NASA’s Curiosity rover has successfully drilled its first rock on Mars, officials at the Jet Propulsion Laboratory announced over the weekend.
The drill’s use is a Martian landmark -- the first time scientists have drilled into the surface. It's a key moment for for the Mars Science Laboratory mission as well, marking a coming of age of sorts for the rover. Since landing on the Red Planet on Aug. 5, Curiosity has tested each of its instruments, from its many cameras to its laser-zapping instrument called ChemCam, and the drill's use is the grand finale of the show.
Curiosity's drill is part of what makes this rover such a giant step up from its Martian predecessors Spirit and the still-running Opportunity, which landed in 2004. Unlike those twin rovers, Curiosity can actually sample rock, then carefully drop it into a hole in its body. Inside, a chemical lab made up of the Sample Analysis at Mars instrument and the Chemistry and Mineralogy instrument will analyze it (also a first for Martian science). A sieve will keep out any particles larger than six-thousandths of an inch.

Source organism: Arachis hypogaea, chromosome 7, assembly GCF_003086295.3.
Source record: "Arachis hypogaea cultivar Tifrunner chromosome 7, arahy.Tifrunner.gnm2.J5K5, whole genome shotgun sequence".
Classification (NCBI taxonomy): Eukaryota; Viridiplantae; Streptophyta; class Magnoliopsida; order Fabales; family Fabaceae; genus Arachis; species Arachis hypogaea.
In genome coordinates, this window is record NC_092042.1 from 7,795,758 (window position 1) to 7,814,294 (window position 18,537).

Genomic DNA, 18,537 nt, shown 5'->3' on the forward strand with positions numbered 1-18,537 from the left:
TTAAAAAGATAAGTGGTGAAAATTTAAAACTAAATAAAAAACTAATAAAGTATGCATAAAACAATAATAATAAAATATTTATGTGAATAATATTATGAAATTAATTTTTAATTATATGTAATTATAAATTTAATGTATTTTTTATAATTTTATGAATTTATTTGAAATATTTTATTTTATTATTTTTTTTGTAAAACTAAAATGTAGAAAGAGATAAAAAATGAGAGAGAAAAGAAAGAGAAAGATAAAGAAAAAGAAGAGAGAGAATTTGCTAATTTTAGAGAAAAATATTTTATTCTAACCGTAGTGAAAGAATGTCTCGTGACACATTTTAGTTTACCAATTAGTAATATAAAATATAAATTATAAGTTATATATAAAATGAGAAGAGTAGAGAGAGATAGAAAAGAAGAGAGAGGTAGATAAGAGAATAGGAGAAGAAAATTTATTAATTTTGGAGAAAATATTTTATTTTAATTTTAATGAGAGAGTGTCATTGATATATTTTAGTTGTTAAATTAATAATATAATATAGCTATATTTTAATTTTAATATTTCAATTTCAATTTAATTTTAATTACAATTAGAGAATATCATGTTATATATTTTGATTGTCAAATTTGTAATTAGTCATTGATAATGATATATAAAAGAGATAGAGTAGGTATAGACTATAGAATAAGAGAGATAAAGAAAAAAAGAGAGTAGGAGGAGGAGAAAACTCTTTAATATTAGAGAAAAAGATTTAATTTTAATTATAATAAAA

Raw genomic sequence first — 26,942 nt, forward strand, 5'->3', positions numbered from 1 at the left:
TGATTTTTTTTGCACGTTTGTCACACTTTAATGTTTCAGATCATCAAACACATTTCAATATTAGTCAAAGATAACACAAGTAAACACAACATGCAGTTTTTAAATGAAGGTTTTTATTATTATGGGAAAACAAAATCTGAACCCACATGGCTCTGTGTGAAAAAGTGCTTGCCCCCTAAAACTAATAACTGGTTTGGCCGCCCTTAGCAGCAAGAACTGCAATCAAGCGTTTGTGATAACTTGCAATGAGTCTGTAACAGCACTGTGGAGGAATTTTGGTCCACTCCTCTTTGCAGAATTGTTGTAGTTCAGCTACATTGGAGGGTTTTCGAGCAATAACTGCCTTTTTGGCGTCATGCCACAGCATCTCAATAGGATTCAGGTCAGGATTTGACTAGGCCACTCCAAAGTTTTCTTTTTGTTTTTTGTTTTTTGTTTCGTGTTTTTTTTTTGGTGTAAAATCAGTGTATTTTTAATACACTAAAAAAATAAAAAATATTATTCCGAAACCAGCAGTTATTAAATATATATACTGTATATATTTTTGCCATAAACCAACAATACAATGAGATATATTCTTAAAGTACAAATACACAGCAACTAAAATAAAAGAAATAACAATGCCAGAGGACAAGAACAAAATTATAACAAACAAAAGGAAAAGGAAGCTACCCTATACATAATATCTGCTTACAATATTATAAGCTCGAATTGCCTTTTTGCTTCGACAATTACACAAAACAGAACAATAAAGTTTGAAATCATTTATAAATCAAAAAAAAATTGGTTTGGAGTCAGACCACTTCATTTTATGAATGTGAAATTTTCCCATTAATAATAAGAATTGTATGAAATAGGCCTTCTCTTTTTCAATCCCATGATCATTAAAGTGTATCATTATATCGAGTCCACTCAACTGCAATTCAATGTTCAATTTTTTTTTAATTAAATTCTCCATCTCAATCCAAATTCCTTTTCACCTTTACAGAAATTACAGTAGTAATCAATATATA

The drill, which sits on the end of Curiosity’s instrument-laden arm, bored a 0.63-inch hole some 2.5 inches deep into a patch of sedimentary bedrock – fine-grained rock that could contain clues from past wet environments. The rock powder from this hole will be processed and analyzed by the suite of instruments in its belly.